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The Difference Between Coaching and Therapy


“What is the difference between coaching and therapy?” I get this question a lot when I’m meeting individuals and leading courses with the Co-Active Training Institute , helping individuals to get clear about the kind of professional and personal support they need at a critical life juncture.

Many of the successful professionals I work with are supported by both therapists and coaches, employing each for a different reason. And there are many commonalities between the two practices. For example, depending on the type of therapist or coach, both therapy and coaching can focus on addressing behavior changes and evoking awareness shifts that power transformation. Both therapy and coaching can feel exploratory and open-ended, driven by powerful questions and a client’s self-guided discovery of their feelings and experiences.

However, there are several key differentiators that can help you distinguish when you might hire one versus the other. Some of the key differences, in my view, are as follows:

Therapists Are Trained to Help with Serious Mental Health Issues

If you are facing issues around addiction, trauma, chronic depression or anxiety, or other mental health challenges, or have suicidal thoughts, therapy is for you. Coaches are not trained to respond professionally to this set of issues, and while some coaches have personal experience or specializations, on the whole coaches are instructed to refer out these clients to a trained psychologist.

Coaching Is Primarily Concerned with the Present and Future, Not the Past

Unlike forms of psychotherapy, coaching primarily believes in looking at the here and now and, according to Co-Active coaching, believes that the human getting coached is already naturally creative, resourceful, and whole. Of course, coaching also leverages the present state and feelings to power new awareness that effects change, but it does not generally dig deeply into the past events to inform future steps.

You Have Homework from Every Coaching Session, and You Set Goals for the Coaching Engagement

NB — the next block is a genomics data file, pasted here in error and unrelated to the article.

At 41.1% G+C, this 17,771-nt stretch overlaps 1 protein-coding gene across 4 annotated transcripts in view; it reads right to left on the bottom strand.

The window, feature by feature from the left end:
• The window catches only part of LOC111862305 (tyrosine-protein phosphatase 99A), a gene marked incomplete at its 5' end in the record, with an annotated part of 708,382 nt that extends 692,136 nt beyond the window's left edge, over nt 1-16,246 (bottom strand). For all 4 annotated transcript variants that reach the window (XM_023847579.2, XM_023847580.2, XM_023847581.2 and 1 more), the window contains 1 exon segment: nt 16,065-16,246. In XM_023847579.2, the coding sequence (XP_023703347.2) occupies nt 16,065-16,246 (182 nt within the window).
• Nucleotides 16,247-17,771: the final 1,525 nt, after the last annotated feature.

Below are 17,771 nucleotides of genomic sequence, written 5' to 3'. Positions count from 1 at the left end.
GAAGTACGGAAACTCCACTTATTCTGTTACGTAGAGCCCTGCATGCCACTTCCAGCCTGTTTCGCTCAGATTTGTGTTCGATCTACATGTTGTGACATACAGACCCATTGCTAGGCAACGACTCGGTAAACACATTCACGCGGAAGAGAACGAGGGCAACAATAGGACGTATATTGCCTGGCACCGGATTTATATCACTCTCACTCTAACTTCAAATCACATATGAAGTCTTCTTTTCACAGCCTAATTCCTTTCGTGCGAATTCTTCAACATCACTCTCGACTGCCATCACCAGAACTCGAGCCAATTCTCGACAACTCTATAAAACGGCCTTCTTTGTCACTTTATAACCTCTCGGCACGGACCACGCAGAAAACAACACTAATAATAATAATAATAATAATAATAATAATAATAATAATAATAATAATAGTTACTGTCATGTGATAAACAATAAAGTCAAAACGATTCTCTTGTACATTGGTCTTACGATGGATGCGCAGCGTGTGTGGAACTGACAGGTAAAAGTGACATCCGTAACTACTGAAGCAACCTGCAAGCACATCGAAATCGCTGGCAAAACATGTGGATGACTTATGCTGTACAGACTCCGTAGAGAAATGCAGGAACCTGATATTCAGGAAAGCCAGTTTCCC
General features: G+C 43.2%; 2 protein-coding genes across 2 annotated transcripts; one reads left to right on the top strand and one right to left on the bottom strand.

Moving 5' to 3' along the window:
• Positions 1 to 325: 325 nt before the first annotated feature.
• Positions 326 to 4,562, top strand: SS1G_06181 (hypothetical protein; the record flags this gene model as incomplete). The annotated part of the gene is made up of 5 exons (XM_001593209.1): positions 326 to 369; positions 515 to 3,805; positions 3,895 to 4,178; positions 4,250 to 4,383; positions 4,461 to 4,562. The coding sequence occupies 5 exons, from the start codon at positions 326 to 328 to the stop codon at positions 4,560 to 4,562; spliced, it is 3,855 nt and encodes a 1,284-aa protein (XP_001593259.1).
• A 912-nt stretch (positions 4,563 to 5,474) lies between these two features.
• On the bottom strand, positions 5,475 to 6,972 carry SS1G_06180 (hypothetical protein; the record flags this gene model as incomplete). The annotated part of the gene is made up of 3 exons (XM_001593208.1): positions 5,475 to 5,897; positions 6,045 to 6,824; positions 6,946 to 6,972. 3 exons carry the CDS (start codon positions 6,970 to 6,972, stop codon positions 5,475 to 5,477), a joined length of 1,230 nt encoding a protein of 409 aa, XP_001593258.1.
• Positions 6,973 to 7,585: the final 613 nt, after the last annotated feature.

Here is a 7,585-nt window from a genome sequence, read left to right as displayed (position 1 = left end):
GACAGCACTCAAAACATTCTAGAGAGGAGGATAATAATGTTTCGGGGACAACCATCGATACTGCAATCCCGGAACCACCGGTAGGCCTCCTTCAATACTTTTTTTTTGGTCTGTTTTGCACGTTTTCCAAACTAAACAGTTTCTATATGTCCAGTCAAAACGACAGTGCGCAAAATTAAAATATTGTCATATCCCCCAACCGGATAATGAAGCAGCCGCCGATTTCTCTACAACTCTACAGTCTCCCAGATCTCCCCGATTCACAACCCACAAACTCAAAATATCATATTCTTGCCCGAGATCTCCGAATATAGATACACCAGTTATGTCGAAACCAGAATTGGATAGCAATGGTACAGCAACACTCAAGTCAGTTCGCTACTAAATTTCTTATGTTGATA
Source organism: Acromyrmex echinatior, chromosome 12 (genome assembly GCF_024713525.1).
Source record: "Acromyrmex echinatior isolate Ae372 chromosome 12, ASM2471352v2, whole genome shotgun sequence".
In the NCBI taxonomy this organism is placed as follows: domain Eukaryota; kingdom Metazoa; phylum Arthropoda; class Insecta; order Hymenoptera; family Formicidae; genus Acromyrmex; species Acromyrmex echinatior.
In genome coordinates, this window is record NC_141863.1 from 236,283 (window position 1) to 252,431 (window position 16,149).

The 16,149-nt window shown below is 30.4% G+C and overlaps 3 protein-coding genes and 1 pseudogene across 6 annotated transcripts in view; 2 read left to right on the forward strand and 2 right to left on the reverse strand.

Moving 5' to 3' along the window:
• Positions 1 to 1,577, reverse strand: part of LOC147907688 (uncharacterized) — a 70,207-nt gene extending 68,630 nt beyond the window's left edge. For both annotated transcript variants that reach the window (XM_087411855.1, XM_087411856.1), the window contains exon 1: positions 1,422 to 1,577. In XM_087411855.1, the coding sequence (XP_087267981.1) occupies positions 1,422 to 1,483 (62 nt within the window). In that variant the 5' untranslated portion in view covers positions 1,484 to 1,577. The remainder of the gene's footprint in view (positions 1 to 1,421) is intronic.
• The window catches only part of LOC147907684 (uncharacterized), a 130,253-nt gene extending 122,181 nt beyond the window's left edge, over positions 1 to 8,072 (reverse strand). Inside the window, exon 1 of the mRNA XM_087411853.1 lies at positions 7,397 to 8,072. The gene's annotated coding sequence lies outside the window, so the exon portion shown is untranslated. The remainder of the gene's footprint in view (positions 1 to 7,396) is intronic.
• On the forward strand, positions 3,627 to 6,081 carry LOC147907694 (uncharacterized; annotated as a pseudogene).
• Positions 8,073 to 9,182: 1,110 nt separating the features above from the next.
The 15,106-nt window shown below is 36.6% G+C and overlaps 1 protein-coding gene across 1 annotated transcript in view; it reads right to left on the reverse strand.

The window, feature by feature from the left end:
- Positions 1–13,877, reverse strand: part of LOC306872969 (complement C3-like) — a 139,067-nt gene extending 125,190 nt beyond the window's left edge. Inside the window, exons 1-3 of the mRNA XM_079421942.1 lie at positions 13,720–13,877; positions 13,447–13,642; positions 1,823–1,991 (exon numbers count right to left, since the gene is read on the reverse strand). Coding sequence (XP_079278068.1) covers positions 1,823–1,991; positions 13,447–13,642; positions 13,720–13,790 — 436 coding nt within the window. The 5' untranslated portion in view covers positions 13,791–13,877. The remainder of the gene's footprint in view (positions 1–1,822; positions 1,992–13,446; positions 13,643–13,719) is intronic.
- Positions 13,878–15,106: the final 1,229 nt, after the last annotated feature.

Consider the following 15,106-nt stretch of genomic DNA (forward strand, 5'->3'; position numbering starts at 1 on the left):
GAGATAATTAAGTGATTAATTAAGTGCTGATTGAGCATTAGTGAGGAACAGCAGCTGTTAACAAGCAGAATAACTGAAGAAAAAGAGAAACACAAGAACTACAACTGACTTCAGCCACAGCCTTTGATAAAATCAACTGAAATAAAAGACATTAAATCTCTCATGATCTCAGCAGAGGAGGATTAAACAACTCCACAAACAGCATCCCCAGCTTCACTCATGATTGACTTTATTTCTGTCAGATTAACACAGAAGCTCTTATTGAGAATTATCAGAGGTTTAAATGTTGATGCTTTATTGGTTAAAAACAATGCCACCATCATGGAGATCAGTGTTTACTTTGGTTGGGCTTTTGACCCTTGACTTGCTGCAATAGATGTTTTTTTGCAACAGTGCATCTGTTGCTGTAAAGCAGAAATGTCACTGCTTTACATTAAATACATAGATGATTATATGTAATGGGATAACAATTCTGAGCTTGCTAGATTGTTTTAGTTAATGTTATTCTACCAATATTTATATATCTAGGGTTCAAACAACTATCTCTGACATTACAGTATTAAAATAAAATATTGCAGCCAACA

Again, some therapists work with goal setting and homework, but Co-Active coaches build a strong system for accountability with their clients, designing specific follow-up and work for the clients between sessions. They also help their clients set goals for the coaching engagement, being clear with clients about what success looks like for the length of the coaching relationship.

Coaching Is Not Meant to Go on Forever

Coaching is the rocket fuel that propels change and shift in the client’s life and is not meant to continue indefinitely. When the goals are achieved from a coaching engagement, the coach brings the work to a close purposefully and intentionally with the client.

The Coach Boldly Holds up a Mirror to the Client

The coach’s role is an active one: in addition to asking questions, acknowledging what is going on for the client, and listening deeply, the coach is also boldly there to interrupt, mirror, reflect, and call the client forth to help them design actions that break the barriers to their own transformation.

Coaches Are Credentialed, Therapists Are Licensed

Therapists have rigorous standards for training, supervision, and practice, as governed by state or other jurisdictional licensing boards; coaches are credentialed by the International Coaching Federation (ICF), which oversees standards for ethics, quality, exams, and ongoing professional training and ensures coaches have been trained by an accredited coaching school that mandates supervision and mentoring. Through courses at the Co-Active Training Institute, you can receive a Certified Professional Co-Active Coach (CPCC) credential and pursue certification to become certified by the ICF for example, as an Associate, Professional, or Master Certified Coach (ACC, PCC or MCC).

Do You Need a Coach or a Therapist?

If you’re thinking of embarking on a period of personal growth and transformation, I hope these guidelines will help you as you decide what support will be most effective for you. Both therapy and coaching can be incredibly valuable: I have personally benefitted many times in my life from working with talented therapists and coaches in turn. Of course, your experience will depend on your chemistry or fit with a certain therapist or coach, as well as your level of investment and openness to the process. But whichever you choose, I wish you deep, meaningful, and helpful transformation and applaud you for taking this courageous step.

Gia Storms Photo
Written By

Gia Storms

Gia Storms specializes in developing leaders, transforming teams and bringing meaning and purpose to the workplace. As executive coach, she brings energy, courage and  ferocity developed after 15 years working in politics and business. Prior to becoming a coach, Gia was the Chief Communications Officer at the Hammer Museum at UCLA and VP of Communications at the Times Square Alliance in New York. Today, she facilitates trainings across the U.S., teaches coaching for  the Co-Active Training Institute, works within major corporations like Microsoft and Google and writes a regularly on leadership. Originally from Seattle, Gia is a graduate of the University of Santa Monica’s Spiritual Psychology Program and Barnard College and lives in Los Angeles.

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